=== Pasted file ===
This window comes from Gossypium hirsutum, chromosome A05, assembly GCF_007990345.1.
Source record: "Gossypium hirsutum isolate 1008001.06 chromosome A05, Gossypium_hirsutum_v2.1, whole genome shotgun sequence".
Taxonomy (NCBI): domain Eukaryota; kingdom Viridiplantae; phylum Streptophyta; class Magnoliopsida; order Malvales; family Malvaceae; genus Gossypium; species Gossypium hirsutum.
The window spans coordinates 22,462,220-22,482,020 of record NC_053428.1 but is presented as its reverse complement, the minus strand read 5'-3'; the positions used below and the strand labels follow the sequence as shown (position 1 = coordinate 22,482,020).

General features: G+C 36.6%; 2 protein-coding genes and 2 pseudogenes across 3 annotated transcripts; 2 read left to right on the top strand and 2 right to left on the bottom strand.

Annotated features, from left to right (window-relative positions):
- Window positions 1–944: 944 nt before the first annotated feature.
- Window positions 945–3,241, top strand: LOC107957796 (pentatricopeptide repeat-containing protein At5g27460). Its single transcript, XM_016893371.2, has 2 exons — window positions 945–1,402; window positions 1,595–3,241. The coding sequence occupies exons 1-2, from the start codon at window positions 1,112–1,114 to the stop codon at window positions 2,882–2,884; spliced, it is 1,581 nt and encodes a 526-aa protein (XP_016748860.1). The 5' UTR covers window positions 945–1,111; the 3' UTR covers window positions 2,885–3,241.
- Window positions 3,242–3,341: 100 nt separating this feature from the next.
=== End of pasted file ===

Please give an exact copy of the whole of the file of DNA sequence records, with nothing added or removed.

This window comes from Gossypium hirsutum, chromosome A05, assembly GCF_007990345.1.
Source record: "Gossypium hirsutum isolate 1008001.06 chromosome A05, Gossypium_hirsutum_v2.1, whole genome shotgun sequence".
Taxonomy (NCBI): domain Eukaryota; kingdom Viridiplantae; phylum Streptophyta; class Magnoliopsida; order Malvales; family Malvaceae; genus Gossypium; species Gossypium hirsutum.
The window spans coordinates 22,462,220-22,482,020 of record NC_053428.1 but is presented as its reverse complement, the minus strand read 5'-3'; the positions used below and the strand labels follow the sequence as shown (position 1 = coordinate 22,482,020).

General features: G+C 36.6%; 2 protein-coding genes and 2 pseudogenes across 3 annotated transcripts; 2 read left to right on the top strand and 2 right to left on the bottom strand.

Annotated features, from left to right (window-relative positions):
- Window positions 1–944: 944 nt before the first annotated feature.
- Window positions 945–3,241, top strand: LOC107957796 (pentatricopeptide repeat-containing protein At5g27460). Its single transcript, XM_016893371.2, has 2 exons — window positions 945–1,402; window positions 1,595–3,241. The coding sequence occupies exons 1-2, from the start codon at window positions 1,112–1,114 to the stop codon at window positions 2,882–2,884; spliced, it is 1,581 nt and encodes a 526-aa protein (XP_016748860.1). The 5' UTR covers window positions 945–1,111; the 3' UTR covers window positions 2,885–3,241.
- Window positions 3,242–3,341: 100 nt separating this feature from the next.